Experimenting with Hand Dyed Warps and Wefts

For me, weaving is such a journey. I absolutely love this adventure in fiber arts. Lately I’ve been seeing so many beautiful creations from other weavers using painted warps and I couldn’t wait to give it a try. After painting my warp using the ice dyeing technique (see the Experimenting with Ice Dyeing blog post), it was time to figure out what I was going to use as the weft.

For this project I’m using 8/2 Tencel. The warp is dyed using MX reactive dyes from ProChem again using the ice dyed method. I used the following colors for the warp: Nickel, Olive, Kilt Green, Pearl Gray, and Curry.

The picture above maybe isn’t the best picture of the warp and it was taken once I started weaving, but you can see how the colors meld into each other. The colors are just amazing and it was so much fun watching the them change as I was weaving. Once I had my warp on it was time to experiment with different weft colors. I knew I wanted to experiment with the colors I used in the warp as well as some solid 8/2 cotton I had on hand, but first I had to dye my weft yarn.

Dyeing Yarn for the Weft

I had six skeins of 8/2 tencel already wound. I first soaked them in soda ash over night.

To make my dye, I first had to mix the urea water. I measured 9 Tablespoons of urea and mixed it with 1 quart of water.

Following directions from a friend, I decided to use 3 teaspoons of dye for 2 cups of water. I mixed the dye in a measuring cup and then transferred it to squeeze bottles. I made sure to label each container (lesson learned from a previous project). For future projects, I may want a little bit lighter shades so I may opt for 1 1/2 teaspoons per 2 cups of urea water.

Now with the dye mixed I had to decide what to do with each skien. For three I wanted a gradient feel to it. I wanted these three skeins to meld into each other so I kept one color constant from skein to skein. The curry color I used sparingly as an accent in each skein. The first skein used the colors kilt green, nickel and curry.

I kept the kilt green as the constant for the second skien and added olive.

For the third skein, I kept the olive and added nickel again using the curry as an accent.

I also the dyed a skeins of solid nickel, solid olive and solid curry. Each skein was wrapped individually in Saran Wrap and set overnight.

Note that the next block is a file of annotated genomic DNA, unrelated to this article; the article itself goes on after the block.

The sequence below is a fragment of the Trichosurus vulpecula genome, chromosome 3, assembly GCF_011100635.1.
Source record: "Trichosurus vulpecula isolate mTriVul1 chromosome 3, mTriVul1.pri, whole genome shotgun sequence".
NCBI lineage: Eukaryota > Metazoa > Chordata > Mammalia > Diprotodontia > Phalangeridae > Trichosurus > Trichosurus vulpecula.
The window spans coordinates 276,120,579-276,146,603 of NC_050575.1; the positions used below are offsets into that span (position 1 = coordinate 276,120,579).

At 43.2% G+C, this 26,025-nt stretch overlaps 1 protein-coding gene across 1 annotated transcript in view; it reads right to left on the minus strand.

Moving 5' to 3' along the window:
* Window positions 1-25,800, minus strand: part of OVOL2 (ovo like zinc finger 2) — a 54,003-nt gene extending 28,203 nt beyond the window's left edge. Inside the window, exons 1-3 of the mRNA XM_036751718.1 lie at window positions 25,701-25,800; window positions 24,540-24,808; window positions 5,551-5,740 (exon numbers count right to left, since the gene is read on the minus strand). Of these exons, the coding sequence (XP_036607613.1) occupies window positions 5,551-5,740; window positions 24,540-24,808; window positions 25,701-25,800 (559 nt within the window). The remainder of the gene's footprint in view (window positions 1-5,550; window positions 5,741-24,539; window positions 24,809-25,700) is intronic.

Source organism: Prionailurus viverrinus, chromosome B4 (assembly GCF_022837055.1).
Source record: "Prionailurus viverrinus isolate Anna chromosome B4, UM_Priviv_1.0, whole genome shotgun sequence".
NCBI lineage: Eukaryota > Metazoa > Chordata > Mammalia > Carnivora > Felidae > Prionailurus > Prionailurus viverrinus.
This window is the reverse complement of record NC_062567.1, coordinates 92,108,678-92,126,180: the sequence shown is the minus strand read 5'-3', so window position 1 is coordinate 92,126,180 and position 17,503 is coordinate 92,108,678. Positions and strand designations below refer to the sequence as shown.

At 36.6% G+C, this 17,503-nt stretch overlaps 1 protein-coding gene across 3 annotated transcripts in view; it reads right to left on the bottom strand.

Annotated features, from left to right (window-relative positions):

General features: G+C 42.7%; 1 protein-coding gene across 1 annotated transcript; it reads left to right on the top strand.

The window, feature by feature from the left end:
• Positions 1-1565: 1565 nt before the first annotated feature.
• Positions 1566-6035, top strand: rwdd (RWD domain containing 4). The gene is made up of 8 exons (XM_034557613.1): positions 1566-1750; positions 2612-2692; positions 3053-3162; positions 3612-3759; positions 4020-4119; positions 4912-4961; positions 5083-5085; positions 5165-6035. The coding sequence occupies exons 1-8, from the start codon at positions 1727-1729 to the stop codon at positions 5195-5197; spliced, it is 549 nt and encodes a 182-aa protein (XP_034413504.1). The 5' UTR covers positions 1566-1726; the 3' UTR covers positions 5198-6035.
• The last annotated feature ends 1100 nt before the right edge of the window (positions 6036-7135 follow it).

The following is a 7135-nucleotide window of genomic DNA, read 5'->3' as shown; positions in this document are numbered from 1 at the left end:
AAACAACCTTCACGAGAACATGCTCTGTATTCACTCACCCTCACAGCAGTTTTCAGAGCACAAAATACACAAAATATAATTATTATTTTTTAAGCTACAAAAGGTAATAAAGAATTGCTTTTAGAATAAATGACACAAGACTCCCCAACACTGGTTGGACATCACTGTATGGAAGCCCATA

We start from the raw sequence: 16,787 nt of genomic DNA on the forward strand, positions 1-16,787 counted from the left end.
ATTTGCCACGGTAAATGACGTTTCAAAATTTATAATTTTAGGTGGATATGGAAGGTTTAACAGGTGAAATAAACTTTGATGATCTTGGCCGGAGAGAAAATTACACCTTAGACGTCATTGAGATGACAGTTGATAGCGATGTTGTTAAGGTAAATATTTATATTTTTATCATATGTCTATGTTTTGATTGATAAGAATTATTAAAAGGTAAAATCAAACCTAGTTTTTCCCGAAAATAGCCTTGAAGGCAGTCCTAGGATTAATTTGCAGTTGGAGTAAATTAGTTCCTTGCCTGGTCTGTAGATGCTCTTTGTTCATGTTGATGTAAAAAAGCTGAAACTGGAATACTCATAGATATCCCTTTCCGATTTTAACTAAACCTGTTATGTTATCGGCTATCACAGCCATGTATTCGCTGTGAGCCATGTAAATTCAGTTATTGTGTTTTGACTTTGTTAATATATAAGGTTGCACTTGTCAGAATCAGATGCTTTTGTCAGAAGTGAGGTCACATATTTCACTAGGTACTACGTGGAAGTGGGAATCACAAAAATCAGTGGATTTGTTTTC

Once rinsed and dried, we were all set to start weaving!

Sampling with Weft Colors

As a beginning weaver I absolutely hated sampling. Now a few years later, I actually like it. Well, maybe I’ve grown to appreciate how important it is. This time not only was I checking to be sure my sett was correct, I wanted to play with different colors on my painted warp. Here’s just two pictures of my sample. The first picture uses solid 8/2 cotton in burgundies and the second picture a few different blues. It’s amazing how different it looks.

Here are a few pictures of the sample when using the tencel.

Weaving with the Painted Warp

I decided to weave two projects with my dyed warp- a shawl and a scarf. I started with the shawl because it was going to be wider. Each project was sett at 22 epi. For the shawl, the warp was 22 inches in the reed and used 484 ends. I wanted to add an embellishment the shawl so I hem stitched using the curry, wove approximately 2 1/2 inches of pattern using the solid nickel yarn, hem stitched with curry, left a 1 1/2 inch space and then hem stitched with curry and began weaving using yarn with the first skein. Here’s what it looks like on the loom and then after finishing.

I wove the shawl to be a little over 80 inches (not including a six inch fringe) and it ended up being 72 inches in length and 19 1/2 inches in width. A third of scarf was woven with yarn from the first skein, a third from the second skein and a third from the third skein.

To weave the scarf, I simply removed about three and a half inches from each side of the warp. I didn’t take a measurement of the warp in the reed, but after finishing the scarf measured 13 inches wide and 83 inches in length. I actually like this length for a scarf. Some may think it is a tad too long, but I tend to like my scarves on the longer side.

Thanks to my daughter, Lizzie, for modeling.

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